The way in which individuals are represented in media shapes our cultural norms and attitudes, we all know that. Mainstream media typically reinforces gender stereotypes and normalizes sexism. I mean, how many more romcoms can be made where a woman is obsessed with finding a partner, is willing to turn against her female “friends” to get the man, and lives” happily ever after” by giving up her own autonomy, passions, hobbies, (well, hobbies other than shopping, getting her nails done, and adding wedding themed pins to her pinterest board!) to shack up with the man of her dreams? (Not to hate on shopping and mani/pedis, because I am a gal who loves her occassional mani/pedi, but there is SO much more to life not necessarily portrayed in your typical romantic comedy female lead…) Not only are many women depicted as dependent on males in order to live a fulfilling life, but they are objectified as sex objects, which reinforces a culture of misogyny and violence against women. This has an affect not only on the dynamics of a healthy relationship, but these gender norms then limit women and girls socially, as well as politically.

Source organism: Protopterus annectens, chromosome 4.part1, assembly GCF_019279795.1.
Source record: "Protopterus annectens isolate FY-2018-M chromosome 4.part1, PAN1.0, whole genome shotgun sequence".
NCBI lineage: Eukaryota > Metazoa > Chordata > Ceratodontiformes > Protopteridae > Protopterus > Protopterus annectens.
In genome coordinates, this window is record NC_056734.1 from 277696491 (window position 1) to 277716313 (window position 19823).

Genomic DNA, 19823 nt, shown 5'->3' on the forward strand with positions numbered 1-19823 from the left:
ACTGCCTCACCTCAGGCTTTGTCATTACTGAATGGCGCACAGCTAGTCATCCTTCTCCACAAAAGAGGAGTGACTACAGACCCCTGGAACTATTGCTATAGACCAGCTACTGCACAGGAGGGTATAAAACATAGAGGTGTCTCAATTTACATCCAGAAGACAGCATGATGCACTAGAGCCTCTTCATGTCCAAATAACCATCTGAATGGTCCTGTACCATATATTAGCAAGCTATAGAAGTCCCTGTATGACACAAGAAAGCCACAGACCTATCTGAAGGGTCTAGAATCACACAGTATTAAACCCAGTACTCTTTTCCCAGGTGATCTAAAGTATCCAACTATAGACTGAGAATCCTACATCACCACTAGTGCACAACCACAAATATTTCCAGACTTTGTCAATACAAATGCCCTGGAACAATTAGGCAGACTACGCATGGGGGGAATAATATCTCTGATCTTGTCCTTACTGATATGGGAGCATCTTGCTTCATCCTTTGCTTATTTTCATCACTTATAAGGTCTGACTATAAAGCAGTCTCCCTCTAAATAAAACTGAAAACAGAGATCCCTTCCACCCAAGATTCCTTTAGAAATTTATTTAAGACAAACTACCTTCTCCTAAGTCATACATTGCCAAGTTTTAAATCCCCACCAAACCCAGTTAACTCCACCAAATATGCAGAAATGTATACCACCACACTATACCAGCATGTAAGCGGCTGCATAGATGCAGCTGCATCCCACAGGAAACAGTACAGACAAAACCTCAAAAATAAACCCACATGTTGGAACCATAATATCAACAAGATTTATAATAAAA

I know. I sound cynical. And I am. But I do recognize that there are films out there that empower women. Depict realistic relationships. Encourage women to defy traditional gender roles and follow their own dreams, which will then lead to living happily ever after, with no expectations of what that “happily ever after” has to be. And the block of shorts directed by women for this year’s festival does just that.